We are not doctors. Yet, we thoroughly read and digest medical records.
We are not nurses. Yet, we study and understand relevant protocol. Our
medical malpractice work includes
cases tried to verdict and won, and settlements involving:
- Failure to diagnose melanoma, breast cancer, brain cancer, anal cancer.
- Anesthesia malpractice, including failure of intraoperative attention.
- Surgical error, including devices left behind in the body, failure to identify
anatomical structures, and ineptness.
- Dental malpractice, including failure to protect the patient against objects
fallen from the dentist hands, denervation mistakes and errors with anesthesia.
- Pharmacy errors, including patient identification mix-ups, negligent dispensation
of the wrong medication, failure to verify prescriptions, and failure
to consult and inform pharmacy patients.
What Is Medical Malpractice?
Medical malpractice does not mean professional care yields a bad result.
Good care can produced bad results; things do not always turn out as planned.
Professional persons must make difficult judgments about differential
diagnoses, care options, and the benefits of a course of care to one aspect
of health as contrasted with the risks or damage to another aspect.
Instead, malpractice is committed when a physician fails to conform with
the standard of practice set by the average doctor in his/her specialty
area and community. The patient develops complications or new injuries
as a result. A physician cannot be responsible for the original medical
problem unless the malpractice act is failure to diagnose what should
have been diagnosed.
In Nebraska, malpractice has been explained as follows:
Proof of medical negligence (malpractice) requires two basic evidentiary
steps, followed by proof relating to proximate cause and damages: (1)
Evidence of generally accepted and recognized standard of care or skill
of the medical community in the particular kind of care; and (2) a showing
that the physician or surgeon in question negligently departed from that
standard in his treatment of the plaintiff. The burden of establishing
both these essential elements rests upon the plaintiff's introduction
of expert medical testimony.
Burns v. Metz, 245 Neb. 428, 513 N.W.2d 505 (1994).
In order to prevail in a negligence action, a plaintiff must establish
the defendant's duty to protect the plaintiff from injury, a failure
to discharge that duty, and damages proximately caused by the failure
to discharge that duty. Stahlecker v. Ford Motor Co., 266 Neb. 601, 667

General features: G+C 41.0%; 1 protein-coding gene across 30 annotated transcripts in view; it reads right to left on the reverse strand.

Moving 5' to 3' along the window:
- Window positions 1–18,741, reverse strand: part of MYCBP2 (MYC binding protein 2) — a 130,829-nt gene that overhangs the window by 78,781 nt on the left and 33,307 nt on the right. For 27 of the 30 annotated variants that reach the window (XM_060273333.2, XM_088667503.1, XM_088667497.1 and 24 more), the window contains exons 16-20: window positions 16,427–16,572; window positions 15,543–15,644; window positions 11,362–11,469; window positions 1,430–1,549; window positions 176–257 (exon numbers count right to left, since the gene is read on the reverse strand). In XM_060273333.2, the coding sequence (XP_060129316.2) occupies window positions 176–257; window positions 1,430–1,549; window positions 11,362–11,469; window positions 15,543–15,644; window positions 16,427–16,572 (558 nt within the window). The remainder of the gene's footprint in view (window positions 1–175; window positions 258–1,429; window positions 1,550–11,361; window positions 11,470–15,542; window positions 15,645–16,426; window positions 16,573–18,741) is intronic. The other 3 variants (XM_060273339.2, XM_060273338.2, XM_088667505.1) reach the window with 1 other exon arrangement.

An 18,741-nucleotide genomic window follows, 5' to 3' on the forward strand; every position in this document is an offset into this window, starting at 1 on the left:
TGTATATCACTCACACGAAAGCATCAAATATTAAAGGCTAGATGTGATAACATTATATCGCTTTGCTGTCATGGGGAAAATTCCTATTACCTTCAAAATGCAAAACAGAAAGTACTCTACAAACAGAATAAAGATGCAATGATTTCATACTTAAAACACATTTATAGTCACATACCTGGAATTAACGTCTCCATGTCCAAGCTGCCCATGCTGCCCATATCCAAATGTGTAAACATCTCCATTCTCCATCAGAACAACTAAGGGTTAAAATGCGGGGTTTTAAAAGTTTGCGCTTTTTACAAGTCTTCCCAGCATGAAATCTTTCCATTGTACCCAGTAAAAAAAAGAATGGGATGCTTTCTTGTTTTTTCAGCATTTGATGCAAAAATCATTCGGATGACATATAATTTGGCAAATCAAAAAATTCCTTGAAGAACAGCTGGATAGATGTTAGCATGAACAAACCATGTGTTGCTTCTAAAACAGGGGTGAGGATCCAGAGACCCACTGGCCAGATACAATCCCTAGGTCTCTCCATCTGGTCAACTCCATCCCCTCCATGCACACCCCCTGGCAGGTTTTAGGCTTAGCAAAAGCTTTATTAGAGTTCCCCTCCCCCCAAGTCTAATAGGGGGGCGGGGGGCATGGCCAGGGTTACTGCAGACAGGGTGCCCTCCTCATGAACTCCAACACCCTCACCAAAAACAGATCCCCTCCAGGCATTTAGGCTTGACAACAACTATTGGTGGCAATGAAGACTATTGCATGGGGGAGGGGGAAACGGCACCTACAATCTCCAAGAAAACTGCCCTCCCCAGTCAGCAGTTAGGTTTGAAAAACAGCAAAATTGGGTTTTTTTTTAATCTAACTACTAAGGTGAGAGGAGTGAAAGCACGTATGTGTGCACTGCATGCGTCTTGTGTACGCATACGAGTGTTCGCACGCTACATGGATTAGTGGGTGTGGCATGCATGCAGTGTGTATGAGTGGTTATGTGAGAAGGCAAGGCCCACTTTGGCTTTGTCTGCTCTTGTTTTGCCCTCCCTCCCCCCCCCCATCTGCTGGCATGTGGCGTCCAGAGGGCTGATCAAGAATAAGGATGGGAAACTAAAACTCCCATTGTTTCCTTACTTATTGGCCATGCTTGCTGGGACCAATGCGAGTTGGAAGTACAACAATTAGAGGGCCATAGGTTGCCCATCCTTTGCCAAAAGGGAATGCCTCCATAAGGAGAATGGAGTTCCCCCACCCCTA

N.W.2d 244 (2003). In Casey v. Levine, 261 Neb. 1, 621 N.W.2d 482 (2001),
we stated that in a malpractice action involving professional negligence,
the burden is on the plaintiff to show: (1) the generally recognized medical
standard of care, (2) a deviation from that standard by the defendant,
and (3) that the deviation was the proximate cause of the plaintiff's
alleged injuries. Ordinarily, in a medical malpractice case, the plaintiff
must prove the physician's negligence by expert testimony. Walls v.
Shreck, 265 Neb. 683, 658 N.W.2d 686 (2003).
Keys v Guthman, 267 Neb 649, 676 NW2d 354 (2004).
Professional negligence is malpractice. It can occur in medical malpractice
cases can occur by:
- Delay or failure to diagnose a condition
- A surgical or anesthesia related mishap during an operative procedure
- Failure to teach the patient the risks and rewards of a treatment plan
and failure to get the informed consent of the patient for care
- Failure to properly treat the disease process
- Misuse of Prescription Drugs or a Medical Device or Implant
A Nebraska medical malpractice lawyer responsible for handling a client's
malpractice case must determine as quickly and efficiently as possible
whether a good, actionable case exists. . This is so because medical malpractice
cases are often complex, expensive to pursue, have a high risk of no recovery.
They often have emotional components for the patient and the family, too.
Analytically, these steps must occur to develop a case:
- The first step in the process requires the patient to hire the lawyer,
and agree to a written, negotiated, fee agreement.
- A list of knowledgeable persons must be identified. At the same time exhibit
and evidence sources are identified to the extent possible. A detailed
medical history is also needed.
- Terms for investigation must be discussed. This should formalize the investigation
to occur. The costs and scope of the investigation must be decided upon
by the lawyer and client. The investigation itself can be costly so the
parties must understand how they will proceed.
- Evidence must be gathered, including medical charts and records, x rays
or other films, pathology data, standards of care applicable to the case
from published sources.
- The case is investigated and then evaluated for viability and financial
value. At this point, this is done with sketchy information.
- An expert witness must be identified to evaluate the case for the presence
of professional negligence. This is best done by a witness who will testify
if the case proceeds. This person is likely to become a witness for the
plaintiff (you) and his testimony should be available for use in Court.
The reviewing witness must be a medical specialist in the area of work
or practice of the prospective defendant(s).
- If the case is to proceed, strategic decisions to focus the case on the
most likely successful claim(s) must occur. "Rifle shot" direct
decisions are needed. The "sue everyone" shotgun approach is
costly, time-consuming, and seldom successful.
Many technical rules favor the doctor or hospital over the patient. A skilled
trial lawyer (not necessarily a skilled trial lawyer) is needed to steer
the case through court.